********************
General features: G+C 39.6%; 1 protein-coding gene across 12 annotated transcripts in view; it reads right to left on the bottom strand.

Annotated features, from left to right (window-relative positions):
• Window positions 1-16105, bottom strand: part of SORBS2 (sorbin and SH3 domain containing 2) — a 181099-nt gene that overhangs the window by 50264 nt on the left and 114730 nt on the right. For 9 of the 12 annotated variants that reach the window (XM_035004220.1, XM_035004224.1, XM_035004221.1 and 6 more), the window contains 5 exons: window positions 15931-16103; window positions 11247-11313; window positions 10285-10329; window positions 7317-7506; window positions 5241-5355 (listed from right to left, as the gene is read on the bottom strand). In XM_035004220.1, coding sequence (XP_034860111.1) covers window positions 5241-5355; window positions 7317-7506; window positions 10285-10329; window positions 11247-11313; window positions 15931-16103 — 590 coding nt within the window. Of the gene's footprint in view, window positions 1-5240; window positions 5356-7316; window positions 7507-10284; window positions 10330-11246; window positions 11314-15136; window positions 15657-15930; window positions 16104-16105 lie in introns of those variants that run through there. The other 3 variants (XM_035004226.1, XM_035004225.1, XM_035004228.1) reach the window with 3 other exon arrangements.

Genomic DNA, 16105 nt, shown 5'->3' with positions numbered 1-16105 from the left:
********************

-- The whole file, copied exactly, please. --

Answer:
General features: G+C 39.6%; 1 protein-coding gene across 12 annotated transcripts in view; it reads right to left on the bottom strand.

Annotated features, from left to right (window-relative positions):
• Window positions 1-16105, bottom strand: part of SORBS2 (sorbin and SH3 domain containing 2) — a 181099-nt gene that overhangs the window by 50264 nt on the left and 114730 nt on the right. For 9 of the 12 annotated variants that reach the window (XM_035004220.1, XM_035004224.1, XM_035004221.1 and 6 more), the window contains 5 exons: window positions 15931-16103; window positions 11247-11313; window positions 10285-10329; window positions 7317-7506; window positions 5241-5355 (listed from right to left, as the gene is read on the bottom strand). In XM_035004220.1, coding sequence (XP_034860111.1) covers window positions 5241-5355; window positions 7317-7506; window positions 10285-10329; window positions 11247-11313; window positions 15931-16103 — 590 coding nt within the window. Of the gene's footprint in view, window positions 1-5240; window positions 5356-7316; window positions 7507-10284; window positions 10330-11246; window positions 11314-15136; window positions 15657-15930; window positions 16104-16105 lie in introns of those variants that run through there. The other 3 variants (XM_035004226.1, XM_035004225.1, XM_035004228.1) reach the window with 3 other exon arrangements.

Genomic DNA, 16105 nt, shown 5'->3' with positions numbered 1-16105 from the left: